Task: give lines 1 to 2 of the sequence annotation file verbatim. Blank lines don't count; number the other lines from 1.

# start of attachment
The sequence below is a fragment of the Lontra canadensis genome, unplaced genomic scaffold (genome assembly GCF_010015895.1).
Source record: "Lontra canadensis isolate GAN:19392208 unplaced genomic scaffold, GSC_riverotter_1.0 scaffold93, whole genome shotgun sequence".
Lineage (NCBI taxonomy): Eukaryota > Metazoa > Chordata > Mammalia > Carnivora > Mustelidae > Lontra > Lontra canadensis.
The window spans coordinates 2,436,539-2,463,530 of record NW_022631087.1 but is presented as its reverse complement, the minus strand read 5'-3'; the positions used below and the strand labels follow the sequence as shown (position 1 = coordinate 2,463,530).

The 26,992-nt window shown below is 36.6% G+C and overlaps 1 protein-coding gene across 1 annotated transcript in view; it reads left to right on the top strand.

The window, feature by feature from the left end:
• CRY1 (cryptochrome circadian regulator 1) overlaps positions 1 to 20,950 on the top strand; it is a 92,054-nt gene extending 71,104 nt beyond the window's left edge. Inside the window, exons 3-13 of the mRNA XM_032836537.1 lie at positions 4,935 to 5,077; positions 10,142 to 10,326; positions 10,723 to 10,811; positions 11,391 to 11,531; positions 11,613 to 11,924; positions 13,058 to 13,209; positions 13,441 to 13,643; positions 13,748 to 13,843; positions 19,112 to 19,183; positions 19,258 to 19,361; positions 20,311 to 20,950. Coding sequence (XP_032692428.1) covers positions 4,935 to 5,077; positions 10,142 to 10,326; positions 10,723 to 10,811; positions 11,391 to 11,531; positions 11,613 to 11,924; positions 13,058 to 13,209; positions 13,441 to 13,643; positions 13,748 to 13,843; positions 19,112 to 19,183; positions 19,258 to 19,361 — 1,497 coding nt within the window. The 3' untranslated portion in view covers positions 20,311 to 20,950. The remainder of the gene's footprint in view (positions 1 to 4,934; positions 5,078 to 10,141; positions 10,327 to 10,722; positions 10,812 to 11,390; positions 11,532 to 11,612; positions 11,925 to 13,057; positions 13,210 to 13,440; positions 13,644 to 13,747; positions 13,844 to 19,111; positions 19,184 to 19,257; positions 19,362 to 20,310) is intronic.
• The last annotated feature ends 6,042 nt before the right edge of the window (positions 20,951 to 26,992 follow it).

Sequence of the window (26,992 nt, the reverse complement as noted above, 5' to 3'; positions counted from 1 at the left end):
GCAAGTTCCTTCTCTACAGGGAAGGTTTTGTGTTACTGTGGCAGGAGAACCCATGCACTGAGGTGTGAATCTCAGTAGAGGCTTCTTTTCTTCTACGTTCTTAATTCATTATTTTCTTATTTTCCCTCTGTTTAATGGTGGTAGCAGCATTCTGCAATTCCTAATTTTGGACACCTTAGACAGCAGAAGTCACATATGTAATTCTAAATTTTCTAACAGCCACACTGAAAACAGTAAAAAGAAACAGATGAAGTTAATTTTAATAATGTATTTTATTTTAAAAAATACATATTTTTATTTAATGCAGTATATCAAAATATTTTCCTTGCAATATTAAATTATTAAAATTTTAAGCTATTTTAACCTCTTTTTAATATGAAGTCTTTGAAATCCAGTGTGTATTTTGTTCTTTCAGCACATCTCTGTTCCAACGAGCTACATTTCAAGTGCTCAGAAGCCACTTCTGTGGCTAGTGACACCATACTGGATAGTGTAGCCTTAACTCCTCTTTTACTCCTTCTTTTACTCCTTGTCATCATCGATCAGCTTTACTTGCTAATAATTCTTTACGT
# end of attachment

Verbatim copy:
The sequence below is a fragment of the Lontra canadensis genome, unplaced genomic scaffold (genome assembly GCF_010015895.1).
Source record: "Lontra canadensis isolate GAN:19392208 unplaced genomic scaffold, GSC_riverotter_1.0 scaffold93, whole genome shotgun sequence".